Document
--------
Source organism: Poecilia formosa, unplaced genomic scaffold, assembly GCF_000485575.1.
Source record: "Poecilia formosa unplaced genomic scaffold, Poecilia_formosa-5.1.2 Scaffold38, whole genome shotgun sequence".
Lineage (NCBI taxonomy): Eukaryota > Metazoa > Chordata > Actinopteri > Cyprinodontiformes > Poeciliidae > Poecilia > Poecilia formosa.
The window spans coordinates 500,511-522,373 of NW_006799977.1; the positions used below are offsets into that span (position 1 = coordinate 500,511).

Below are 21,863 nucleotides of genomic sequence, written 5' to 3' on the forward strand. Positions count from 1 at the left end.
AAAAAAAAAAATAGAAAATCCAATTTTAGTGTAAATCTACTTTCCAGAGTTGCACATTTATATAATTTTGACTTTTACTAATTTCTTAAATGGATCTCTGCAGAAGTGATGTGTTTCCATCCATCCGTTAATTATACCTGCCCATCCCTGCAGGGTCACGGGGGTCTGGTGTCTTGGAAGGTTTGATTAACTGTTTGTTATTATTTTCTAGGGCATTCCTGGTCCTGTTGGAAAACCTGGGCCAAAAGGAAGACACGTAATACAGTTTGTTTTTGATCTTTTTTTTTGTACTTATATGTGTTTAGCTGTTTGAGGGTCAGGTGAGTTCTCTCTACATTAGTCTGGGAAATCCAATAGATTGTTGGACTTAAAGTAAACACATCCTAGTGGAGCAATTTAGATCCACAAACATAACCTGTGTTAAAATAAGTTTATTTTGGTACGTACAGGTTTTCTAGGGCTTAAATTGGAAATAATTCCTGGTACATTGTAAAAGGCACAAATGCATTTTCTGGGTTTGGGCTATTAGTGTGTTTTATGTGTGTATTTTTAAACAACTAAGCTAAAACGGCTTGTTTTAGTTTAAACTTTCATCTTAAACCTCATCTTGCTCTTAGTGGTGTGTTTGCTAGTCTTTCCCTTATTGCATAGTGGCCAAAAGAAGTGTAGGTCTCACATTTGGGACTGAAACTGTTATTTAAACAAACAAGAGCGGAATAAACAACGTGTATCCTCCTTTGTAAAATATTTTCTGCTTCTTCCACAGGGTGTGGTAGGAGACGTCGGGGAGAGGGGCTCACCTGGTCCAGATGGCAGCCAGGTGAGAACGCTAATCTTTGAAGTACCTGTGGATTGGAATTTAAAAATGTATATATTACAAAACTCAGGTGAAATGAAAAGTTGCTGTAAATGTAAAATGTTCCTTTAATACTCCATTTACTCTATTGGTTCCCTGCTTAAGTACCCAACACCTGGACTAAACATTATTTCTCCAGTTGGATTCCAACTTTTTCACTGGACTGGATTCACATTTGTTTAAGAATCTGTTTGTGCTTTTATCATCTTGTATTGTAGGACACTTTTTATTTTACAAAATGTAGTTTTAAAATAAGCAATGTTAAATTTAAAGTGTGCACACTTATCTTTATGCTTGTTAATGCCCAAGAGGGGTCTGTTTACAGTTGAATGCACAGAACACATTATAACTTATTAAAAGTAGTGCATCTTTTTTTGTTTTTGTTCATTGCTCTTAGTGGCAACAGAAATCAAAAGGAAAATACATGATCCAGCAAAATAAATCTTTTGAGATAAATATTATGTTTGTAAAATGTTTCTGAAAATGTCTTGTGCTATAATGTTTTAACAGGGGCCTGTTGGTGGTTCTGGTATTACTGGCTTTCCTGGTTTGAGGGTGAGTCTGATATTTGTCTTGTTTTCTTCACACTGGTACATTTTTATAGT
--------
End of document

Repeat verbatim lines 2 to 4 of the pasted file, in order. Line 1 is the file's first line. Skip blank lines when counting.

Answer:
Source record: "Poecilia formosa unplaced genomic scaffold, Poecilia_formosa-5.1.2 Scaffold38, whole genome shotgun sequence".
Lineage (NCBI taxonomy): Eukaryota > Metazoa > Chordata > Actinopteri > Cyprinodontiformes > Poeciliidae > Poecilia > Poecilia formosa.
The window spans coordinates 500,511-522,373 of NW_006799977.1; the positions used below are offsets into that span (position 1 = coordinate 500,511).